<beginning of entry>

Monday, 8th of August, 2011

I just found myself in a pretty fucking intense situation. I went to go and watch a movie at Pogo; I left home early because I wanted to chill and have a feed at the café beforehand. There was a report that Hackney Central station was closed because of the riots yesterday, as was Brixton tube, so I took a train from Tulse Hill to St Pancras, then a tube from King’s Cross to Highbury and Islington, and then the overground towards Homerton, where I was going to get off and walk, but the train ended up stopping at Hackney Central anyway. That was a fucking mission!

As soon as I got out of the station shit was weird. Riot cops had shut off the ramp and directed us down the stairs towards Amherst Road. Across the road, there were about thirty people gathered in the square – some masked or scarfed over, but most brave-faced. Something was being anticipated. You could see it in the way everyone was shuffling their feet, hands in pockets or clutching drink bottles, eyes flicking in a 360° vista, placing themselves in relation to everyone else. Always feeling safer amongst my own and wary of the real bad guys, I stood amongst this crew and looked to the right, toward the ramp of the station. Four riot cops stood, blocking the way of the nobodies trying (yet) to get through.

I took my headphones out – I realised I would need to be catlike and alert to be safe – and that’s when I noticed the unholy noise of drone and doom from the sky. I usually love that shit but hearing it live and not at a gig is fucking unsettling. I counted four black choppers in my direct vicinity and a few more scattered further away and hovering in and out of sight. This shit was serious.

Well, no way was I going to get onto Mare Road where I usually walked to the café. As I walked north along Amherst Road to go the long way towards Dalston Lane, I could see through the alleyways on my right that Mare Road was blocked off – the cops clearly anticipated that rioters would be looting the shit out of those swanky High Street stores. Thing is, for all of their armour and batons and weapons, I could see even at this early stage that the cops were outnumbered at least four to one and this isn’t even the intense part yet. I kept walking along the strangely silent street, overdubbed with the sound of the blades spinning overhead. I got to Kenmure Road which is a side access to Mare Road and walked up to one of the cops blocking the way in.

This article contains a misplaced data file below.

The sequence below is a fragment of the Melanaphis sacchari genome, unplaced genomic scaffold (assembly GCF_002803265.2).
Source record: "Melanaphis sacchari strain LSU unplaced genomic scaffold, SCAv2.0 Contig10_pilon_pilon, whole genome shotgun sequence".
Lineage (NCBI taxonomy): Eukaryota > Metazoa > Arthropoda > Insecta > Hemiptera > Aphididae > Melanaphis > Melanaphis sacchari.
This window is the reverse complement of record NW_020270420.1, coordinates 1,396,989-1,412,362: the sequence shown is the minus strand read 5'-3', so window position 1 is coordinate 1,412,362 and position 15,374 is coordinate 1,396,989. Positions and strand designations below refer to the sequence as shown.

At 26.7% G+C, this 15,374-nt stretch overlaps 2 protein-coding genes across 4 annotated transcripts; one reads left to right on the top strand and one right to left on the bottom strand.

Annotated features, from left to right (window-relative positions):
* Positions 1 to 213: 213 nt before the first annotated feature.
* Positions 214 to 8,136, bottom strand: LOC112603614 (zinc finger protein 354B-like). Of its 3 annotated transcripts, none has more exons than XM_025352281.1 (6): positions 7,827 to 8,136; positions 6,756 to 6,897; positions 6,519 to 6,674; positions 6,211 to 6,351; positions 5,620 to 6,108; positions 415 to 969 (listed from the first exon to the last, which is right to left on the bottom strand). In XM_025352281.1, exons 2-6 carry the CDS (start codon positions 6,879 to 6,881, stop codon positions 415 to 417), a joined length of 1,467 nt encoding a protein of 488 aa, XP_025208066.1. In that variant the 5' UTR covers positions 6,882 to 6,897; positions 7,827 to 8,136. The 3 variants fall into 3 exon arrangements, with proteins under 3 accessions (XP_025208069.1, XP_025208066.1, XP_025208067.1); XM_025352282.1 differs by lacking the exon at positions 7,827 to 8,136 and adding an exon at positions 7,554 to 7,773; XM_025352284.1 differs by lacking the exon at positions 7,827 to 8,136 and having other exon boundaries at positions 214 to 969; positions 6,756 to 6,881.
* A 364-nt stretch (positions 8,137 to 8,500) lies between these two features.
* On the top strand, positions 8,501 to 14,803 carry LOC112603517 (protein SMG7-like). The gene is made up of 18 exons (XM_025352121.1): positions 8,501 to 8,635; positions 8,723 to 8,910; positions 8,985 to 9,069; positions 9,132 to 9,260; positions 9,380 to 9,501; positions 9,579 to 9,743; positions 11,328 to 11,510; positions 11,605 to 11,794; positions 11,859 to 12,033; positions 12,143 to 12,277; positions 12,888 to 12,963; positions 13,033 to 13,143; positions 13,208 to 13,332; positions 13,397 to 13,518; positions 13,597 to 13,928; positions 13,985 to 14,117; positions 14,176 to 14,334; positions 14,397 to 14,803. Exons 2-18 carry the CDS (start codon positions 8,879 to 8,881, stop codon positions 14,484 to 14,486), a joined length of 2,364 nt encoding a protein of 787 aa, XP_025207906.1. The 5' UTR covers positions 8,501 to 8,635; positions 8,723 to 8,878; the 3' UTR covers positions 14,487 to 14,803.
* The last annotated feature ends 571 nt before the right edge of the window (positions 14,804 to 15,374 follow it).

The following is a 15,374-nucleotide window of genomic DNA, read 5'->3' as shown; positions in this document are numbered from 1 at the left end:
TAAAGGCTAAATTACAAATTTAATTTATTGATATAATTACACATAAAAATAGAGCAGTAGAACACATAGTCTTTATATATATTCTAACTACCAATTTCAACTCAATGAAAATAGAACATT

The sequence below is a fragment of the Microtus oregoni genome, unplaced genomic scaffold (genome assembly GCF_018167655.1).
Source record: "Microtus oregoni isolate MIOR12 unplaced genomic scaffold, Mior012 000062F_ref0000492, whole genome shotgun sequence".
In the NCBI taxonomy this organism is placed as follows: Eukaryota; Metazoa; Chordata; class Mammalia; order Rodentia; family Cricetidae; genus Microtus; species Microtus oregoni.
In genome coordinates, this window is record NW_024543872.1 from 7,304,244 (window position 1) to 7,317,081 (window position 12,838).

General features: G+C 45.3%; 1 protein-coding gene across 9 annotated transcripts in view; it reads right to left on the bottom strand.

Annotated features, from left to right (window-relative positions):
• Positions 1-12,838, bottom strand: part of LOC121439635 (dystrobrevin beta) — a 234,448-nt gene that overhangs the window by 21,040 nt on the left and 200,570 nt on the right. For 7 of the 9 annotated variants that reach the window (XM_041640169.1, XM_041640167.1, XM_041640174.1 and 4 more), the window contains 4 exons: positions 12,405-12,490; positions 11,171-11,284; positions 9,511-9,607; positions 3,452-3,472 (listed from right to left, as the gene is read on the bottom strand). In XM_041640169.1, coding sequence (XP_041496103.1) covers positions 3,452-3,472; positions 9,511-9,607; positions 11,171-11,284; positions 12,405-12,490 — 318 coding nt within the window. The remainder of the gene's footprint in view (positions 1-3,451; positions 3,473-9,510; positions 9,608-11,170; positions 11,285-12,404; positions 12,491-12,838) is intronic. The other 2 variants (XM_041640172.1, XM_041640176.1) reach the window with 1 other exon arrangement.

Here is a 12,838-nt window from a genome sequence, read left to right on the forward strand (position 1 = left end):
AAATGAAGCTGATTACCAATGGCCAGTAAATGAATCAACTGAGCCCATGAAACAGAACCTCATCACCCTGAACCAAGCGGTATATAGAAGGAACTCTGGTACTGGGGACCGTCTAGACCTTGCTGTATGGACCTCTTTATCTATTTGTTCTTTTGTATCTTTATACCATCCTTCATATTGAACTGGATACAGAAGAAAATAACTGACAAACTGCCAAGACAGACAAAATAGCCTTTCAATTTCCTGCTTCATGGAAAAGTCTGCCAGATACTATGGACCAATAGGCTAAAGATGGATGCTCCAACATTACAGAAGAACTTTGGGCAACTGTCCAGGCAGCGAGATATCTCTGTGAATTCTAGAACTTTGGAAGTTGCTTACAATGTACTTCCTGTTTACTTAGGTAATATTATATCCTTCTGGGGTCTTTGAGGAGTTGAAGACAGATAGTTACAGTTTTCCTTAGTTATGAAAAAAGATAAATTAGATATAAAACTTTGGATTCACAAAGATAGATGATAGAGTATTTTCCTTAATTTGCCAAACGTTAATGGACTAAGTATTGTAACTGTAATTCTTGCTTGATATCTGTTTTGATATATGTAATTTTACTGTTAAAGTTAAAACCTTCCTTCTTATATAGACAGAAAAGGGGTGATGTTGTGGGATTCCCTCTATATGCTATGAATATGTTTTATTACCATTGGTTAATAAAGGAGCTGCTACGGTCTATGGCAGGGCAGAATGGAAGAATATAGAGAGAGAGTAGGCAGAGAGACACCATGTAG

“Hey mate, I need to get to Clarence Street,” I said.

“Where’s that?” he asked.

“Well usually I walk straight up here and past the estate, up that street.”

“Well that’s all blocked off, you’re best to walk up and around and then you’d have to go through the estate, but I would advise against walking through there by yourself.”

“Are you talking about Pembury Annex on the corner? Like, don’t go through there?” I asked, not sure of what he was telling me to do.

“Yeah. Stay away from the estate.”

“Why’s that? No, don’t worry. I know exactly why. I’ll sort something out.”

“Righto,” he said.

“Racist cunt,” I thought. “You think I’m one of you and so you’re trying to point out false boogeymen in the places where the brown and poor live. Well, I am brown and poor, and the only people on this earth that scare me in situations like this are white men in uniforms.”

I walked back down the way, debating whether to walk up to Homerton and jump on a train home, or just go around the long way to Pogo. “Fuck it, I’ve come all this way, may as well have a go.” As I kept walking I noticed a tall young man fall into step beside me.

“Hello, are you going through Pembury?” he asked in a heavy Eastern European accent.

“Yeah, are you?”

“Yes, I have to meet my friends up the road. I can walk with you if you like.”

“Yeah thanks. What’s your name?”

“Mikael.”

“I’m ‘Dot’. Where are you from?”

As we got yarning, I learnt that this young man was from Romania, and had just lost his job at a construction company. He’d been living in London for nine months, in Hackney, and wasn’t educated past Year 10, making it really hard for him to get work.

“How old are you?” he asked, peering sideways into my face.

“Too old for you love!” I joked.

“No, you’re only about twenty-one or twenty-two,” he argued.

“Actually I’m nearly twenty-seven mate,” I laughed.

“Oh! Oh okay. You look like a kid still. How old do you think I am?”

“I don’t know. I don’t like these games.”

“Just guess.”

I turned and smiled at him. “Sixteen?”

“No, of course not,” he puffed, his manly pride clearly hurt, “I’m twenty-three.”

“Still too young darlin’.”

After a minute or so he asked me: “What makes you feel crazy?”